Sunday, June 16, 2024

Forging a path to reconciliation

The historic visit of a delegation headed by Getachew Reda, the president of the Tigray Interim Administration, to the Amhara region a fortnight ago—the first visit by a high-ranking Tigrayan official to the region after the war between the Tigray People’s Liberation Front (TPLF) and the government forces ended with a peace agreement signed in in November 2022—has been hailed as a significant step forward towards reconciliation between the Tigray and Amhara regions, which were at the center of the conflict that devastated the country for two years since November 2020. As expected, both Getachew and Yilkal Kefale (PhD), the president of the Amhara Region, reiterated the importance of peace and stressed the need for unity and collaboration between their respective regions. Although the two leaders had previously met face-to-face at the end of April when the latter paid a visit to Tigray as part of a group of regional states presidents, city mayors and senior officials of the ruling Prosperity Party (PP), the act that the two regions continue to be embroiled in a set of seemingly intractable disputes points to the gravity of the task that lies ahead in normalizing relations between the two sides.

Predictably, Getachew’s visit elicited vehement criticisms from extremist elements opposed to any semblance of among the peoples of Tigray and Amhara. Such elements should remind themselves though that the bloody civil war has taken a heavy political, economic and social toll on Ethiopian society as a whole, but particularly more so on the communities living in the Tigray and Amhara regions. In addition to the hundreds of thousands killed and injured, millions more were uprooted from their homes, psychologically traumatized and left needing emergency food assistance. Scores of social and economic infrastructures, including schools, universities, health institutions, and other facilities were totally or partially damaged in these regions. Although it may be difficult to determine with any degree of precision the true cost of the war, there is no doubt that the destruction it has wrought in both regions easily runs into billions of dollars.

The path to peace, though encouraging, remains fragile. Despite the reaffirmation by the parties to the peace deal of their commitment to its implementation, there can be no denying that the entire process is susceptible to a raft of problems. For one the delivery of transitional justice remains an emotive matter for the ethnic Amharas and Tigrayans who underwent unimaginable horrors during the war. True, the federal government has gone some way toward formulating a comprehensive national transitional justice policy aimed at ensuring accountability for the atrocities committed by all sides during the war in tandem with ascertaining the truth, redress for victims, reconciliation, and healing, consistent with the Ethiopian constitution and the African Union Transitional Justice Policy Framework. However, the policy has not been approved to date, making it unviable to engage in a genuine dialogue between the two regions as well as on the national level that helps seek durable political solutions instrumental to averting a recurrence of a similar conflict in the future. It’s therefore imperative to finalize and implement the policy at the earliest possible time.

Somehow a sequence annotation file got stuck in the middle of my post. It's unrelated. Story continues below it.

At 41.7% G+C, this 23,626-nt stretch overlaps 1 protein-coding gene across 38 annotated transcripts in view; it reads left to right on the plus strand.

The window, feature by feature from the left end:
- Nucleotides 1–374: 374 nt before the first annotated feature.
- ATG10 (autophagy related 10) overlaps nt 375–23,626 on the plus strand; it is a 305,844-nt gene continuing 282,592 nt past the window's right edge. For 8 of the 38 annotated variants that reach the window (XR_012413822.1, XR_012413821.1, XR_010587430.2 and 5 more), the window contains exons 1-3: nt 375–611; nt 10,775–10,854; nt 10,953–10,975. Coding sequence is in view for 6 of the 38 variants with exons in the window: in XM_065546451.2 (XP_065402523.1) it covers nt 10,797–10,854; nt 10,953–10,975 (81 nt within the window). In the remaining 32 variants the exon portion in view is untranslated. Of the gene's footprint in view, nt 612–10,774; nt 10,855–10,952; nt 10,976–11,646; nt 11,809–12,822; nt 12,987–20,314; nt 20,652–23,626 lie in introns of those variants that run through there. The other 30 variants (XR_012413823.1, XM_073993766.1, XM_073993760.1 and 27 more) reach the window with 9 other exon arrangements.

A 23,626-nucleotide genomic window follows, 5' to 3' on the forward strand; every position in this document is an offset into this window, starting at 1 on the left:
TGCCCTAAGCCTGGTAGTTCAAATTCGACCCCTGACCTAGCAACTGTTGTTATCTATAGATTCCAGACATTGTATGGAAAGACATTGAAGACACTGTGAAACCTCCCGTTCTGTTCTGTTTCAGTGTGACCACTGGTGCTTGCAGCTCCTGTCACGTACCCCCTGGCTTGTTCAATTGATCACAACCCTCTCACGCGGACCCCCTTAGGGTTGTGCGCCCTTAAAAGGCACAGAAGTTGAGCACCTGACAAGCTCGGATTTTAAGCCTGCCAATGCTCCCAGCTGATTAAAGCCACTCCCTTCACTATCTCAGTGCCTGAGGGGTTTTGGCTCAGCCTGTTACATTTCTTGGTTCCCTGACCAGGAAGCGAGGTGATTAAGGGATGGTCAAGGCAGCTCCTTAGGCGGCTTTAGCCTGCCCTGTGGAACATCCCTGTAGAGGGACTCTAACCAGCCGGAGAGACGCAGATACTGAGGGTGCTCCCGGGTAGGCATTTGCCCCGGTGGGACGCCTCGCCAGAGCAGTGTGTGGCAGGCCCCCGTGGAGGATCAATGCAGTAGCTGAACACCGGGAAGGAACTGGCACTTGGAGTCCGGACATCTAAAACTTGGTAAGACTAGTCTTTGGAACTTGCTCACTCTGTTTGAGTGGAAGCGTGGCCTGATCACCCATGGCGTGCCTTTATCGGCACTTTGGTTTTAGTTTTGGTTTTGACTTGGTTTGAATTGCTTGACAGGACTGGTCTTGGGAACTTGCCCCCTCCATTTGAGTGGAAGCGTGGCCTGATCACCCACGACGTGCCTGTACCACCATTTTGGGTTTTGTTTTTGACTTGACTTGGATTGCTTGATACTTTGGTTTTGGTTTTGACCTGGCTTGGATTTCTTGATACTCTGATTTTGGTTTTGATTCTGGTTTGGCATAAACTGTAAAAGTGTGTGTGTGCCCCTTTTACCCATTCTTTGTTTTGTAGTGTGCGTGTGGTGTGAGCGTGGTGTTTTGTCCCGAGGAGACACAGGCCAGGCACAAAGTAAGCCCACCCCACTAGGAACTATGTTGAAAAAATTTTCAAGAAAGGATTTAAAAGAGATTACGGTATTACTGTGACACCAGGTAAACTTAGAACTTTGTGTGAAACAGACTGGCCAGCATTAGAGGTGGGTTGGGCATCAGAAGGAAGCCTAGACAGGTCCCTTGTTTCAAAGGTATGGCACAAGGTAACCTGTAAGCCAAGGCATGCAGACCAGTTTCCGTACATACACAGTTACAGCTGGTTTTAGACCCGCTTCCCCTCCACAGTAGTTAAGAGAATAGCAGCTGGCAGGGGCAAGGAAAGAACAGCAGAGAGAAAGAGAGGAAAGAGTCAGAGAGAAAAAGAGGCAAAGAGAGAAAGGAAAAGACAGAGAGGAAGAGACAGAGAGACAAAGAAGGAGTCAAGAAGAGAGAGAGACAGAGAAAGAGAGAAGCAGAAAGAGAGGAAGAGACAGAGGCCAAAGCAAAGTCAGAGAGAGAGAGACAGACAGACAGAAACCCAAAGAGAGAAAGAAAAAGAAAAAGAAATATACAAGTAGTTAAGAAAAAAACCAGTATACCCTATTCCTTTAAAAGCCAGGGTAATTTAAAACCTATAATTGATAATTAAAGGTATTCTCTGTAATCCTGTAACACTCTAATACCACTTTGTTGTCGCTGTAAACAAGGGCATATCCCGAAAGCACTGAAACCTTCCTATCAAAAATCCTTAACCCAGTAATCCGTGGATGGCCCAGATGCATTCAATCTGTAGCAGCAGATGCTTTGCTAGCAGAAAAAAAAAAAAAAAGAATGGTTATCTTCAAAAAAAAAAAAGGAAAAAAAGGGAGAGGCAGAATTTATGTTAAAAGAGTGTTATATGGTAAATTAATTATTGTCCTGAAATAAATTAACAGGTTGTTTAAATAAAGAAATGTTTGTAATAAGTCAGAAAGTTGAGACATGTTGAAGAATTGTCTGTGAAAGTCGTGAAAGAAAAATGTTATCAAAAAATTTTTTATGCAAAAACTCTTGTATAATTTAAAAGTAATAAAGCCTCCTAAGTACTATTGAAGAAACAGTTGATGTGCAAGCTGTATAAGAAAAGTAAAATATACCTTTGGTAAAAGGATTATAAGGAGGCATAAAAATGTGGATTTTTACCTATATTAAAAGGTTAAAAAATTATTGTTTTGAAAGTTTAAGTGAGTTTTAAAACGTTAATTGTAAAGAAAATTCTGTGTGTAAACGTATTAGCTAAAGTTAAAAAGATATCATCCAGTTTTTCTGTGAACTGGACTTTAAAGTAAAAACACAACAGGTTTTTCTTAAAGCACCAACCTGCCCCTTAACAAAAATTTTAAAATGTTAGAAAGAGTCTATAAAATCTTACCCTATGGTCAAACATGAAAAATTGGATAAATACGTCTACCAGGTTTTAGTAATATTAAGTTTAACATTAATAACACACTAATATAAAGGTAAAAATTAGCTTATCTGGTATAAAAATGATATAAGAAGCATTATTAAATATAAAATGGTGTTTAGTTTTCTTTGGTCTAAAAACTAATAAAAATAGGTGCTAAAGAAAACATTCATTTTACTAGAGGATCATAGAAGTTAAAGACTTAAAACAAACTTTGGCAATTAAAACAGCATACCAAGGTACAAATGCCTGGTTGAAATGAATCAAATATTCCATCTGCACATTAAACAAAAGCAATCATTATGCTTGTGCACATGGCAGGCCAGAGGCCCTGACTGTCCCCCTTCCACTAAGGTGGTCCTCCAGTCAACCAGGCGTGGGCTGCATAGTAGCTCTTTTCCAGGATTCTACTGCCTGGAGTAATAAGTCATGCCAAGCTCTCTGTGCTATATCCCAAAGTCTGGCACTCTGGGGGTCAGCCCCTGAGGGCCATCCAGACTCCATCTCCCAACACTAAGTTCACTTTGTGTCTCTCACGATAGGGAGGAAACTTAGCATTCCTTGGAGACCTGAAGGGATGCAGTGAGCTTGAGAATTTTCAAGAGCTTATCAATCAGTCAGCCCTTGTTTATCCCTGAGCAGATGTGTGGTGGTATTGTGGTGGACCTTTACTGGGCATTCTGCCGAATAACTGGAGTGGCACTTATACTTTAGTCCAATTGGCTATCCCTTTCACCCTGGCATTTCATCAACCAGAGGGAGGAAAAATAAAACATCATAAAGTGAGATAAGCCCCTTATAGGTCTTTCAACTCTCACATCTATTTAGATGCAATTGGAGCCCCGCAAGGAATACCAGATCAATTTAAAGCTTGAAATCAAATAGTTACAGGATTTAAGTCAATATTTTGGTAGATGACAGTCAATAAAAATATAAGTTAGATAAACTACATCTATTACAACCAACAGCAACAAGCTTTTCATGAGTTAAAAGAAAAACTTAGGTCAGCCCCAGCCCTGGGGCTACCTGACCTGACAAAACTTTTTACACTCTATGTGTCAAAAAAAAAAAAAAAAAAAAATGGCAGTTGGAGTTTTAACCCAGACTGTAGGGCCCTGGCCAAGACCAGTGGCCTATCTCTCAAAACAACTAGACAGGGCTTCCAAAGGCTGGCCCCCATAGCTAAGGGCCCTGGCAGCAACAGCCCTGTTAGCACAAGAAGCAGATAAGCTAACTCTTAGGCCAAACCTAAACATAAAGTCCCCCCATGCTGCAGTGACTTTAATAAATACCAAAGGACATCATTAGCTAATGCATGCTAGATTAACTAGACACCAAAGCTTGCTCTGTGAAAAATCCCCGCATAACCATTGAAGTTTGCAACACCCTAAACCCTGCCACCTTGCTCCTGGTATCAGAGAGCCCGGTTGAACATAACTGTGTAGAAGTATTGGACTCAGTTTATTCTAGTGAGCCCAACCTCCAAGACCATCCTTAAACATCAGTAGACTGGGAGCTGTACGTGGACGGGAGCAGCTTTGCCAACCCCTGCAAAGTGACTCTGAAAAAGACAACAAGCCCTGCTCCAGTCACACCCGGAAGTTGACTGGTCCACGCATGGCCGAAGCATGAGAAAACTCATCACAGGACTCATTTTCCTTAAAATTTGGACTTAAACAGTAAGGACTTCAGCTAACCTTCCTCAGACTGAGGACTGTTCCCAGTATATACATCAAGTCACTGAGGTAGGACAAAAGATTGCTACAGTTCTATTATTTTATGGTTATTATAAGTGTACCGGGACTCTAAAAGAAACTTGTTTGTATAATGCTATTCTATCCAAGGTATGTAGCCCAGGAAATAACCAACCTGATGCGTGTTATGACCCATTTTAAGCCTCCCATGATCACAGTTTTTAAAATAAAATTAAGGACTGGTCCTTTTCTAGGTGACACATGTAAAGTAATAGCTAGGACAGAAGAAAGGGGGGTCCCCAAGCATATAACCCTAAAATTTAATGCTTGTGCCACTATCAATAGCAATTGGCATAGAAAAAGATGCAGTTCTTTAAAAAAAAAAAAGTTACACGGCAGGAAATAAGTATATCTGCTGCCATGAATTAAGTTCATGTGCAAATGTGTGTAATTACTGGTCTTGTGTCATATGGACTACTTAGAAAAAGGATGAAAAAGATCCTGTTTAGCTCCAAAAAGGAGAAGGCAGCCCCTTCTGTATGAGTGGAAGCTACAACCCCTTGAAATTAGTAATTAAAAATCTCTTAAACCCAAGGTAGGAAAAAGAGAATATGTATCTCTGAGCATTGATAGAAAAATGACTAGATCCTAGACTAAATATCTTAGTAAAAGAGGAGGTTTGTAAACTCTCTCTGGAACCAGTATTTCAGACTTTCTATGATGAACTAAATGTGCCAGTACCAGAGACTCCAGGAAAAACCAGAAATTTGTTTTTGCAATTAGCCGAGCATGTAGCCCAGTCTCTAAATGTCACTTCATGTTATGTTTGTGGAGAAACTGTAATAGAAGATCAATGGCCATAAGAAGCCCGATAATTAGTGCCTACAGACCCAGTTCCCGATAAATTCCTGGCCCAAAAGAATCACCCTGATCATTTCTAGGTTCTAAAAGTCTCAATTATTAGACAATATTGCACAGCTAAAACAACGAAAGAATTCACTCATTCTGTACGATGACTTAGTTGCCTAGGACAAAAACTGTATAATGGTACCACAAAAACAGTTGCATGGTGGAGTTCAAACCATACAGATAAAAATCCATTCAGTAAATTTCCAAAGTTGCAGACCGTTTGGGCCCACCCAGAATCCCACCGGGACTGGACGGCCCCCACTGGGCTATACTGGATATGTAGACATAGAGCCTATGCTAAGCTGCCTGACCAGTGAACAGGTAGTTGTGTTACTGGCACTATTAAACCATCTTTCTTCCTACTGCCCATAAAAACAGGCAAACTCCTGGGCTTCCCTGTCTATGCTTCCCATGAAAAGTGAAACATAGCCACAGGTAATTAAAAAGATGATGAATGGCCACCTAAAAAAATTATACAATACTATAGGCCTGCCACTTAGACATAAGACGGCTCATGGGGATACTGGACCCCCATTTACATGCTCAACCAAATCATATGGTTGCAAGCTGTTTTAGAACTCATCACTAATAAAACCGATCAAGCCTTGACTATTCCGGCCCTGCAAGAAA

An equally thorny issue is the settlement of disputed territories that the two regions lay historical claim to. The Amhara region has unequivocally stated on several occasions that the Tigray region’s demands that its forces withdraw from areas they seized from Tigray soon after the war erupted is a red line which simply cannot be crossed, arguing they were methodically annexed by Tigray in 1991. Tigray of course denies the accusation and believes it has the rightful jurisdiction over them. Even as the leaders of Amhara and Tigray regions have expressed their commitment to abide by the terms of the peace agreement stating that the dispute shall be resolved in accordance with the constitution, it’s of the essence that they take such confidence-building measures as allowing citizens drive from these areas to return and facilitating a dialogue in which all stakeholders participate with a view to lend credence to the entire process.

Laudable as the commencement of a direct engagement between the leaders of the Amhara and Tigray regions is, it should be underpinned by a people-to-people dialogue between the communities which bore the brunt of the conflict. Doing so is vitally important in terms of healing the psychological trauma they endured, forging a path to reconciliation, and strengthening their centuries-old bond. The chance for peace in Ethiopia must not slip through our fingers. As such it’s incumbent on the government and peoples of Tigray and Amhara regions to demonstrate the courage to pursue peace-building initiatives— even if that disappoints critics. Failure to do everything within their power to give peace a chance is bound to lead to another round of protracted conflict and destruction. This is something they must not let come to pass.

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